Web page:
A pregnant wild boar was killed when it rushed onto a stretch of the Bukit Timah Expressway near Mandai Road on Thursday night.
Police said three cars were involved in the accident. No one in the cars was injured.
The Straits Times understands that the wild boar was struck by two cars travelling in the rightmost lane of the expressway. A third car then collided with the second car, which had come to a stop.
It was the second time in a week that a wild animal was killed on the same stretch of expressway by passing traffic.
On Sunday, a wild sambar deer wandered onto this same stretch and was hit by a taxi. The injured driver was taken to hospital, while the deer had to be put down.
Wildlife experts said the animals came to grief as they were trying to cross the expressway to get from one stretch of forest to another, and said the accidents could be linked to recent developments in the area shrinking their habitats.
A report in The Straits Times in March said at least three animals had been killed on the roads since the construction of new wildlife parks began in Mandai in January last year.
A dead Sunda pangolin and leopard cat were found on Mandai Lake Road and a sambar deer on Mandai Road inside the project boundary or within 500m of the works.
Wildlife consultant Subaraj Rajathurai and biology lecturer N. Sivasothi separately noted that construction work had resulted in the loss of foraging areas inside the development area, such as grassland for the sambar deer.
"It is time to take mitigation measures for the Mandai project seriously," Mr Subaraj told The Straits Times. "Not only is it affecting animals, it is also causing humans to get injured."
When queried, project developer Mandai Park Development (MPD) provided a background factsheet of its mitigation measures to facilitate wildlife connectivity and reduce the occurrence of such events.
For instance, it has erected a rope bridge across Mandai Lake Road to help tree-dwelling animals move across more easily, and has plans for another.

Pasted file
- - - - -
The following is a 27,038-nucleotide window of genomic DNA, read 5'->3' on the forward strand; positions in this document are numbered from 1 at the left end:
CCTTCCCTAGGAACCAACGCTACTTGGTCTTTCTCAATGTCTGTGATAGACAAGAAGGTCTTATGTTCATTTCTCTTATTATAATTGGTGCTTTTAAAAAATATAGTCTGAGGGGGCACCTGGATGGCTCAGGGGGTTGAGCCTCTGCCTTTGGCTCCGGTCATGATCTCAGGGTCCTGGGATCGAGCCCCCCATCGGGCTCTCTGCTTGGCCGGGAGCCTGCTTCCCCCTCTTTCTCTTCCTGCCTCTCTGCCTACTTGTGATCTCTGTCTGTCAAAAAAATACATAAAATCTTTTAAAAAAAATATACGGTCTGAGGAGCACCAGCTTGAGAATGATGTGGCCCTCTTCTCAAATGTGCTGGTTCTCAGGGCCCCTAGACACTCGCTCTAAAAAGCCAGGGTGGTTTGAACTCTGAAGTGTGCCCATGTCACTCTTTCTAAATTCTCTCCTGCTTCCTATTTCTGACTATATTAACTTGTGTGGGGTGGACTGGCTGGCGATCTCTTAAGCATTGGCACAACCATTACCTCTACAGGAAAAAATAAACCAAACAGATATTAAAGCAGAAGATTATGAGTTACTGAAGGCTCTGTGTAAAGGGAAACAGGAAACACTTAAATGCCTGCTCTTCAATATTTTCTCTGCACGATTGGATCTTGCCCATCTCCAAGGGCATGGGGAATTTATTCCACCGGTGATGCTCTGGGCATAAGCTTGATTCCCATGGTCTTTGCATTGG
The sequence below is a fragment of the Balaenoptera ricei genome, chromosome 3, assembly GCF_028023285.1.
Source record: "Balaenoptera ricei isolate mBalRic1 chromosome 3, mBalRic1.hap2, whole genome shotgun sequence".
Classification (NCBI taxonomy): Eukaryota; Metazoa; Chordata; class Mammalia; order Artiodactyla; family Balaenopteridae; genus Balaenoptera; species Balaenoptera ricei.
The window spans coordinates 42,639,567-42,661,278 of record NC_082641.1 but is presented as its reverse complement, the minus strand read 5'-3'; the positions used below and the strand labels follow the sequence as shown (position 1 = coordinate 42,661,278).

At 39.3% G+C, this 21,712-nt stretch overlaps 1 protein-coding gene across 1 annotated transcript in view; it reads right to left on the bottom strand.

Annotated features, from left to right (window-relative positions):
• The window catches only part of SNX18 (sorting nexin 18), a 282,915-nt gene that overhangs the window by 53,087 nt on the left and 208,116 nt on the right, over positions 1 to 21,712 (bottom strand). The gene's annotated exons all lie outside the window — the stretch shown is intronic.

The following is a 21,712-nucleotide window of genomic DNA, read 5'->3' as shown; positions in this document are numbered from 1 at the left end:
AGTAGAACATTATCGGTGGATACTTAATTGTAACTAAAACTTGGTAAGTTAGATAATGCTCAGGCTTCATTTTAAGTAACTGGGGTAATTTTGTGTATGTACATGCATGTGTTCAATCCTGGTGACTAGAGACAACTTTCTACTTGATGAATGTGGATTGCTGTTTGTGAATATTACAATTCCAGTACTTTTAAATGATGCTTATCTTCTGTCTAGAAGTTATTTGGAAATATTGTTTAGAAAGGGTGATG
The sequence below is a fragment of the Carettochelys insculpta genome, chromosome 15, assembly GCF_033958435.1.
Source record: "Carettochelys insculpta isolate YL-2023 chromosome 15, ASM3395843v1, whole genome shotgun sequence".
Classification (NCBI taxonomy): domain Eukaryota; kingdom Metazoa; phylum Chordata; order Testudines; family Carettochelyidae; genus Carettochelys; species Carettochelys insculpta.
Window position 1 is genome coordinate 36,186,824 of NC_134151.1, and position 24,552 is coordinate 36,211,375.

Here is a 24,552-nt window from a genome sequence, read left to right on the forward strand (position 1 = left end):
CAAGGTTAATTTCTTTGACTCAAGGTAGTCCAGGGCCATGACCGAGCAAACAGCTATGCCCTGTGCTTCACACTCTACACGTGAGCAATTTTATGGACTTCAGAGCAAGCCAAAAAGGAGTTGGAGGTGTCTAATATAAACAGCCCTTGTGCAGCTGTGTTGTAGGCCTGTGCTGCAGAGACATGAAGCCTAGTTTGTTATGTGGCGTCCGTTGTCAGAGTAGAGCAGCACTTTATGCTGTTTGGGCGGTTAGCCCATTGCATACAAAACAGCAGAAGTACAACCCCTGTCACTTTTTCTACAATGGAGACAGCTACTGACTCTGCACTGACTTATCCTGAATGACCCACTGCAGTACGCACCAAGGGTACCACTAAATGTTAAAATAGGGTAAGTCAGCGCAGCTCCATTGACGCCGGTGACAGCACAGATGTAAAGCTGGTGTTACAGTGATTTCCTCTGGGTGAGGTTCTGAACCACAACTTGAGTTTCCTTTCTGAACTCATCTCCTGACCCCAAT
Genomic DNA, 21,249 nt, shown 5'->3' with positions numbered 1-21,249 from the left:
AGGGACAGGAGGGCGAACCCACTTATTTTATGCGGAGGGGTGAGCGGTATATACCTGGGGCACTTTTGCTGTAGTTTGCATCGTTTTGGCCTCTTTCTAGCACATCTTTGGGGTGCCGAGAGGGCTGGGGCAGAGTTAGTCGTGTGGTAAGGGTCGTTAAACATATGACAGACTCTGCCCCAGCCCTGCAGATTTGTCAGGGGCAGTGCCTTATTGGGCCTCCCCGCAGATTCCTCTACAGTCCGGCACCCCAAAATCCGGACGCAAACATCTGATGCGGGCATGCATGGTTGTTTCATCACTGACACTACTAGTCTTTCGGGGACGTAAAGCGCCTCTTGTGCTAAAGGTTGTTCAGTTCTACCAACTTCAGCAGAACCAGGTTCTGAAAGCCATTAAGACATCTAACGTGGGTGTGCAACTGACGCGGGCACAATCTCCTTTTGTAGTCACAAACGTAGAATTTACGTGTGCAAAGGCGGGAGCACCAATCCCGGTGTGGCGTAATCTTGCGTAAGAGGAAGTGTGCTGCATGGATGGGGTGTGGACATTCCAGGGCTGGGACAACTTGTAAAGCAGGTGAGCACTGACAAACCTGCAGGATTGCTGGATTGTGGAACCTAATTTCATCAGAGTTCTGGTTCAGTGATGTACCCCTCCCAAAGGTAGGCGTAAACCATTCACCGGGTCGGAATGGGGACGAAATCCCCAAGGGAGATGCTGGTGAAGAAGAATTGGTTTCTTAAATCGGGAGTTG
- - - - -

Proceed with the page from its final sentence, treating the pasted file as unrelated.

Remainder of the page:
It is also putting up hoardings to guide animals towards safe crossings.
MPD noted that the speed limit for most parts of Mandai Lake Road has been reduced to between 20kmh and 40kmh, while speed humps, speed regulating strips, speed signs and speed radar panels were also put in place.
It has reached out to major transport companies - including public buses, taxis and private-hire companies - and travel agents that operate tour buses to raise awareness on existing speed calming measures.
Mr Sivasothi, from the National University of Singapore, said developers tend to look only at their sites but in such developments, it is critical to understand the holistic picture to have effective mitigation.
He said: "Holistic means that you can't just look at Mandai Lake Road, but look at the entire area. If you look at where the development clearance is, and where the roadkill happened, they are not adjacent."
But with foraging ground being developed, animals need to move. "And unfortunately in Singapore you will soon come to an obstacle like a road," he said.
"The very important thing to ask is: Should we be learning about what to do while doing such projects, or should we be acquiring the expertise before implementation, given that these are very precious forest fragments?"
• Additional reporting by Audrey Tan